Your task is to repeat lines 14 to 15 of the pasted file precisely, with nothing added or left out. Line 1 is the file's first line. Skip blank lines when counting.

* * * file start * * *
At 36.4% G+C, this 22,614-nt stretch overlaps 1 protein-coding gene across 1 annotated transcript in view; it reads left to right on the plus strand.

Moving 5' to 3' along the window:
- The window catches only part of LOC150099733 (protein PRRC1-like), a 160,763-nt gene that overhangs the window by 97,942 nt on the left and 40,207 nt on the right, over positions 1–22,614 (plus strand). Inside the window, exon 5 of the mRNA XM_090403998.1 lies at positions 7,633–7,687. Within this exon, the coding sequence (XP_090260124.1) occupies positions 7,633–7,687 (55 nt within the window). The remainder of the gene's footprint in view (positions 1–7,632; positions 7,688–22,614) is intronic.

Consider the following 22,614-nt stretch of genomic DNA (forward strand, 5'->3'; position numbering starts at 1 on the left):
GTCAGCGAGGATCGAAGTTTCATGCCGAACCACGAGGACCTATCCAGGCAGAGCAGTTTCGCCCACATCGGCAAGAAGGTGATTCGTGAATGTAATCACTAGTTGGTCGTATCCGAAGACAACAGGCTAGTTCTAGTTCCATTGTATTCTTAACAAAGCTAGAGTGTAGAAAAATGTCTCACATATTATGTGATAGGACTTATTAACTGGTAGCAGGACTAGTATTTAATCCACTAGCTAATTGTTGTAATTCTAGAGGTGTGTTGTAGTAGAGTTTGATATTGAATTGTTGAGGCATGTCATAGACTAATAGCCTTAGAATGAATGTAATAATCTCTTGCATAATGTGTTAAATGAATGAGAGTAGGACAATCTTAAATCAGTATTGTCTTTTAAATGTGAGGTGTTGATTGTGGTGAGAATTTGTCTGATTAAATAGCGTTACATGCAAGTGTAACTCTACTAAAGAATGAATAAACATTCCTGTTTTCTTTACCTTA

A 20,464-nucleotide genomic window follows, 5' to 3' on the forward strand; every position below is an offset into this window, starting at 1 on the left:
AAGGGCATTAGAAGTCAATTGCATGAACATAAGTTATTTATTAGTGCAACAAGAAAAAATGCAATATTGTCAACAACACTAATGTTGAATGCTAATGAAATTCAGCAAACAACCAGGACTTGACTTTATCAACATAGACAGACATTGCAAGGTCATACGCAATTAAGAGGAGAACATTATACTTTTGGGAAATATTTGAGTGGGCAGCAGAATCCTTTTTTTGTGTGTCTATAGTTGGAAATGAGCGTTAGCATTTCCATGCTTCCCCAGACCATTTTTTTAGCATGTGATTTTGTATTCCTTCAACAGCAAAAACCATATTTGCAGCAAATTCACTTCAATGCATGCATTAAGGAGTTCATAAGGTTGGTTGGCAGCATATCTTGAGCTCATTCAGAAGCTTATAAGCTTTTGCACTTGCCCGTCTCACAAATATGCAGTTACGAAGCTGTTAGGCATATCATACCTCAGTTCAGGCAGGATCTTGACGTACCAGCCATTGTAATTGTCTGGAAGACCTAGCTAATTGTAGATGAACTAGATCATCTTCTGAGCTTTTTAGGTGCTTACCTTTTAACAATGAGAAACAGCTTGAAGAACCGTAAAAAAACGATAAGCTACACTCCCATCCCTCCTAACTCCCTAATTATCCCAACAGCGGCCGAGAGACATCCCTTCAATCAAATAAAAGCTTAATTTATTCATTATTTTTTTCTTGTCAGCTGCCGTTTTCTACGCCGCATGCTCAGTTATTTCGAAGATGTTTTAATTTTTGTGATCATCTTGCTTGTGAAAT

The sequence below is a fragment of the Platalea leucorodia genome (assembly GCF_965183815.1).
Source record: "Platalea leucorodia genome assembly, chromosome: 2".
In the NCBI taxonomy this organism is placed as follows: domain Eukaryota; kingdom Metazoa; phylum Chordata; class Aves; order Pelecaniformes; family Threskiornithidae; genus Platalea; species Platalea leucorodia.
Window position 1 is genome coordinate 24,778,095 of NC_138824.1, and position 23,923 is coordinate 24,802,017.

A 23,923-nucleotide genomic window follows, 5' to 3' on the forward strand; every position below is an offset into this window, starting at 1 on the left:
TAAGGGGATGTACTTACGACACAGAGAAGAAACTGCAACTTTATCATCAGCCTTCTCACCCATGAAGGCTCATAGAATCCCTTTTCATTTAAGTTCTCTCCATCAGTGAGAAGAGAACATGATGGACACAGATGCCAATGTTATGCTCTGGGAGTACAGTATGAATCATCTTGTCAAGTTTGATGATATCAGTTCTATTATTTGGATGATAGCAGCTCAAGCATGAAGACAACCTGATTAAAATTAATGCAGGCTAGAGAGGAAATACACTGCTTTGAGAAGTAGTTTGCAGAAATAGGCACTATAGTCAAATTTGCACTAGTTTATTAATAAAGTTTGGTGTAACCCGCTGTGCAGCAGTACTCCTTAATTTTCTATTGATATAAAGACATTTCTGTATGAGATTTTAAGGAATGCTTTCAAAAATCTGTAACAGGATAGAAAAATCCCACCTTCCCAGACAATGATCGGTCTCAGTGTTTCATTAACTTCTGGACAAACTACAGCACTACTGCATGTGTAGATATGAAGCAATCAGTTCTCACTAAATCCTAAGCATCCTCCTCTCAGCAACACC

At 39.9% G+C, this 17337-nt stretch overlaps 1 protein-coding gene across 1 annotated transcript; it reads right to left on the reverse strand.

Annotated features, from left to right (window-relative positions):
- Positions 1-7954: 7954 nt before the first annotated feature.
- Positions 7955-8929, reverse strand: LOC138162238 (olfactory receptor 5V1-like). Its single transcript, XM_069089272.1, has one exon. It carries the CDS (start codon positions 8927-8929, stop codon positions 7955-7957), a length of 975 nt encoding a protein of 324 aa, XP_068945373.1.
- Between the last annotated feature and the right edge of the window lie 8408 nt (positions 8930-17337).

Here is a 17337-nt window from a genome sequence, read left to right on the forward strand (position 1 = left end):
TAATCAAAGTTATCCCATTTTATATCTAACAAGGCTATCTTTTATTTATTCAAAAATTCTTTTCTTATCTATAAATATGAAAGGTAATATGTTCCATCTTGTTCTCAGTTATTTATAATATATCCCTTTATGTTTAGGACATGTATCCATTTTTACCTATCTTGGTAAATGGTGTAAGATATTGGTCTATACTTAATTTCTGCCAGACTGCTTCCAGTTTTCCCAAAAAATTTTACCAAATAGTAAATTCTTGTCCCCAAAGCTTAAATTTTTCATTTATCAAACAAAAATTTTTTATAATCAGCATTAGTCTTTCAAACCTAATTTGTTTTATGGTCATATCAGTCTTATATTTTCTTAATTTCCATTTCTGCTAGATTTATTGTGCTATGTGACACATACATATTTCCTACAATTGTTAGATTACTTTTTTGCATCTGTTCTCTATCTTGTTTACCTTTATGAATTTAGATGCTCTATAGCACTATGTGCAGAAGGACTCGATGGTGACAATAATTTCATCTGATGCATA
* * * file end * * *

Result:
At 39.9% G+C, this 17337-nt stretch overlaps 1 protein-coding gene across 1 annotated transcript; it reads right to left on the reverse strand.

Annotated features, from left to right (window-relative positions):